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Two-Year-Old Ukrainian Refugee Receives "Gift of Sound" From Miraculous Surgery in the United States

Two-Year-Old Ukrainian Refugee Receives "Gift of Sound" From Miraculous Surgery in the United States

In a journey filled with despair and resilience, a Ukrainian family fled the country for a better life in the United States.

Though Diana Kuzmina and her husband, Oleh, dreamt of coming to the United States since the birth of their children, their visas were denied repeatedly.

However, in February 2022, Russia's invasion of Ukraine began and they were granted refugee status.

Though the war waging in their home country left them with no choice, they were also partially driven by the medical needs of their daughter. They feared their young 2-year-old daughter, Zlata Kuzmina, was completely deaf. They grew increasingly worried as she seemed unresponsive to verbal communication.

Sarah Pack/MUSC/Provided (via: Post and Courrier)

The trip from Odessa, Ukraine, to the United States took nearly two months, with stays in Moldova, the Czech Republic, Poland, and Germany. They left everything behind except what they could carry-- their two children.

The family ultimately settled in Boiling Springs, South Carolina-- where Oleh Kuzmin landed a job at a nearby BMW plant.

The family also says they were welcomed by the community, who wanted to help. 

After speaking to countless medical professionals, to no avail, The Kuzmina family finally discovered a compassionate hearing specialist who offered them help.

"A lot of people prayed for us and God sent us a very good team and a very nice doctor," Diana Kuzmina told CBS News, "and we are very thankful for this."

The doctor in question was Dr. Teddy McRackan, a surgeon and cochlear implant specialist. In a beautiful twist of fate, it turns out the doctor's great-grandparents even fled persecution in Odessa a century before, although he said that's not what connected them. 

Dr. McRackan added the connection was more "as a parent trying to do the best thing for their child, because I could only imagine if it were my child and, you know, they were in an extremely unfortunate situation." The doctor claims in the United States, every child should get screened for hearing loss as "part of the routine workup" before the child leaves the hospital. But specified, it "doesn't exist in the Ukraine."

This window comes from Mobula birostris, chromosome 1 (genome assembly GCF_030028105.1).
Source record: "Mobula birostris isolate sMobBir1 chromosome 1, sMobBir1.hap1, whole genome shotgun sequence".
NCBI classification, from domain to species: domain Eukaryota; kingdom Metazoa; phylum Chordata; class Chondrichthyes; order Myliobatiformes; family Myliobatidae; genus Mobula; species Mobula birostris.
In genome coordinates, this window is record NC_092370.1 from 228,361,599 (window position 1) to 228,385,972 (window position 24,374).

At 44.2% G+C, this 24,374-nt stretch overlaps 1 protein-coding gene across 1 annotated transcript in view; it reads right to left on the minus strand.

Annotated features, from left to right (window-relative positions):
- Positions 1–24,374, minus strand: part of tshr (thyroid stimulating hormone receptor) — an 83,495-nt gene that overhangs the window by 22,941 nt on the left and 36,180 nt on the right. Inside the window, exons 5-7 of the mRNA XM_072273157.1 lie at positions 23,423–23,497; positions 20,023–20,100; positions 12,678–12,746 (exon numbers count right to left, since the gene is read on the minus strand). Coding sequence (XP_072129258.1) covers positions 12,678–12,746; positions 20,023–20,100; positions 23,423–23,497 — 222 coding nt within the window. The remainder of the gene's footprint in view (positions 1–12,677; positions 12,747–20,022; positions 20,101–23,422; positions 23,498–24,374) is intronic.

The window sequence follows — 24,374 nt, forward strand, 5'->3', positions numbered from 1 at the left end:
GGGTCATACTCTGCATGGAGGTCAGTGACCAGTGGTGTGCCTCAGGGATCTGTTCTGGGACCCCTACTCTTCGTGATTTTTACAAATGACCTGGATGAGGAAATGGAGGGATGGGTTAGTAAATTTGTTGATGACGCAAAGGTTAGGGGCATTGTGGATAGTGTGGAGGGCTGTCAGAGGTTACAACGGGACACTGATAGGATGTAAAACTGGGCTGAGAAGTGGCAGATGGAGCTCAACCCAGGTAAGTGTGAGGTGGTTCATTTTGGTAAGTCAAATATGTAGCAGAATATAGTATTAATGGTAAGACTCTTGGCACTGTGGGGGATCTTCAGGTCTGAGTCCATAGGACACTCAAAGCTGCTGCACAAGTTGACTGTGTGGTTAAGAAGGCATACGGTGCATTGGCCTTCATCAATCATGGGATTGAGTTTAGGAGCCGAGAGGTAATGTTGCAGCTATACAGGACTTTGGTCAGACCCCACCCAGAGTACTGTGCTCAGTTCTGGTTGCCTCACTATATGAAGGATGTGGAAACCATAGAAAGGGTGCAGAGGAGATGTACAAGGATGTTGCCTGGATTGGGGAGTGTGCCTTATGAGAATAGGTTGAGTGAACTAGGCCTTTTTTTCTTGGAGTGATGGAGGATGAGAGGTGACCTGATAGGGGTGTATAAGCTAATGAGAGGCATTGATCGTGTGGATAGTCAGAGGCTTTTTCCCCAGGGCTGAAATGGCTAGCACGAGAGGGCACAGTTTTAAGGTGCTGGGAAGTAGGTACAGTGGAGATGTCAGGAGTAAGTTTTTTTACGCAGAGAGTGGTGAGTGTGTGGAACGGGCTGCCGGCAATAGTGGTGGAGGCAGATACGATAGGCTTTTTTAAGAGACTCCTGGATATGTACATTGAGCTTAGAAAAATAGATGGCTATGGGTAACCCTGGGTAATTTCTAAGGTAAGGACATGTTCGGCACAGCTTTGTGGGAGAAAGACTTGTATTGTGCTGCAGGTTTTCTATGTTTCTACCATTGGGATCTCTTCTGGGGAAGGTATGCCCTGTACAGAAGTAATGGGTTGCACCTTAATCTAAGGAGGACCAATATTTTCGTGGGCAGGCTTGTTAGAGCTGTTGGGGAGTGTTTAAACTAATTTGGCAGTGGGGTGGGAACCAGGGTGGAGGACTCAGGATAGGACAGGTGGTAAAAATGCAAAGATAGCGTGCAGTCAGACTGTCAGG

It wasn't until Zlata was about six months old that her mother realized there were issues related to her hearing -- at which point the war broke out.

Back in South Carolina, doctors performed a series of diagnostic tests on the young Zlata.

McRackan and his team at the Medical University of South Carolina confirmed that the girl was deaf in her left ear -- but they saw a glimmer of hope. 

"We saw that she was responding at very, very loud levels to noise in that right ear," McRacken said-- making a surgical procedure possible.

So, McRackan and his team placed a cochlear implant in her ear in a surgery performed at the MUSC Shawn Jenkins Children's Hospital. A cochlear implant involves an internal processor, and a receiver inserted under the skin and muscle behind her right ear. A path is then created for an electrode that stimulates the auditory nerve. 

Sarah Pack/MUSC/Provided (via: Post and Courrier)

Essentially, it picks up audio signals, sending them to the brain which then interprets them as sound for that ear. 

But the surgery was no guarantee she would hear sound in her right ear. Still, McRackan said it would "give her the best chance possible when it comes to having a kind of auditory hearing."

The family waited a month for the incision to heal before the device could be turned on to determine if the procedure was a success-- and to everyone's joy it was.

When the device was turned on, Zlata could finally hear the world around her.

Sarah Pack/MUSC/Provided (via: Post and Courrier)
Sarah Pack/MUSC/Provided (via: Post and Courrier)

The patience and committed attention of these doctors changed the Kuzmina family's life.

Modern technology has remarkable capacities to improve quality of life, but without the empathy of the humans involved, would never have found their way to Zlata.


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